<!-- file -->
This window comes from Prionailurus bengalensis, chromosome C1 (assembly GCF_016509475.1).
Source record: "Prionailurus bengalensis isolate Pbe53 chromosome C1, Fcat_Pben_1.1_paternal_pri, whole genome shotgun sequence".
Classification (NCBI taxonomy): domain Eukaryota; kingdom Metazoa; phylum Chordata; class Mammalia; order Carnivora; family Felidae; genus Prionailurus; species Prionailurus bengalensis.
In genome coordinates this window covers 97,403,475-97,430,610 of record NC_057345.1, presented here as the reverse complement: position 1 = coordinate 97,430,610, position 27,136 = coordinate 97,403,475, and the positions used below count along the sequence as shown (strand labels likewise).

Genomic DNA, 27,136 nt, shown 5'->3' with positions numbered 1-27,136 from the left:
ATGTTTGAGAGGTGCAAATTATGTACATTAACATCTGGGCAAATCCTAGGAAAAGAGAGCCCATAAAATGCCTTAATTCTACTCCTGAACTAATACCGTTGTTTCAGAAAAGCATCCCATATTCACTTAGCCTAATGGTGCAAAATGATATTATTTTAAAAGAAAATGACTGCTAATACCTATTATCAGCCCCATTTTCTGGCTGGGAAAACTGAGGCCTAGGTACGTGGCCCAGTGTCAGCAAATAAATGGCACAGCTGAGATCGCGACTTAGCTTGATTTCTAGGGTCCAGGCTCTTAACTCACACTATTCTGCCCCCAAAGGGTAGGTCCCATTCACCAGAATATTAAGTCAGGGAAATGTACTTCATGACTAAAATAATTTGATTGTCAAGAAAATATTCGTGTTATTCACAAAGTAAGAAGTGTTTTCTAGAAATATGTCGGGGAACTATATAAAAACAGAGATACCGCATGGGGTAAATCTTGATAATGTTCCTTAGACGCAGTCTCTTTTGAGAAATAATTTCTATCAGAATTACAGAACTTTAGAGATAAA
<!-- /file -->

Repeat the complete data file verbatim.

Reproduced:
This window comes from Prionailurus bengalensis, chromosome C1 (assembly GCF_016509475.1).
Source record: "Prionailurus bengalensis isolate Pbe53 chromosome C1, Fcat_Pben_1.1_paternal_pri, whole genome shotgun sequence".
Classification (NCBI taxonomy): domain Eukaryota; kingdom Metazoa; phylum Chordata; class Mammalia; order Carnivora; family Felidae; genus Prionailurus; species Prionailurus bengalensis.
In genome coordinates this window covers 97,403,475-97,430,610 of record NC_057345.1, presented here as the reverse complement: position 1 = coordinate 97,430,610, position 27,136 = coordinate 97,403,475, and the positions used below count along the sequence as shown (strand labels likewise).

Genomic DNA, 27,136 nt, shown 5'->3' with positions numbered 1-27,136 from the left:
ATGTTTGAGAGGTGCAAATTATGTACATTAACATCTGGGCAAATCCTAGGAAAAGAGAGCCCATAAAATGCCTTAATTCTACTCCTGAACTAATACCGTTGTTTCAGAAAAGCATCCCATATTCACTTAGCCTAATGGTGCAAAATGATATTATTTTAAAAGAAAATGACTGCTAATACCTATTATCAGCCCCATTTTCTGGCTGGGAAAACTGAGGCCTAGGTACGTGGCCCAGTGTCAGCAAATAAATGGCACAGCTGAGATCGCGACTTAGCTTGATTTCTAGGGTCCAGGCTCTTAACTCACACTATTCTGCCCCCAAAGGGTAGGTCCCATTCACCAGAATATTAAGTCAGGGAAATGTACTTCATGACTAAAATAATTTGATTGTCAAGAAAATATTCGTGTTATTCACAAAGTAAGAAGTGTTTTCTAGAAATATGTCGGGGAACTATATAAAAACAGAGATACCGCATGGGGTAAATCTTGATAATGTTCCTTAGACGCAGTCTCTTTTGAGAAATAATTTCTATCAGAATTACAGAACTTTAGAGATAAA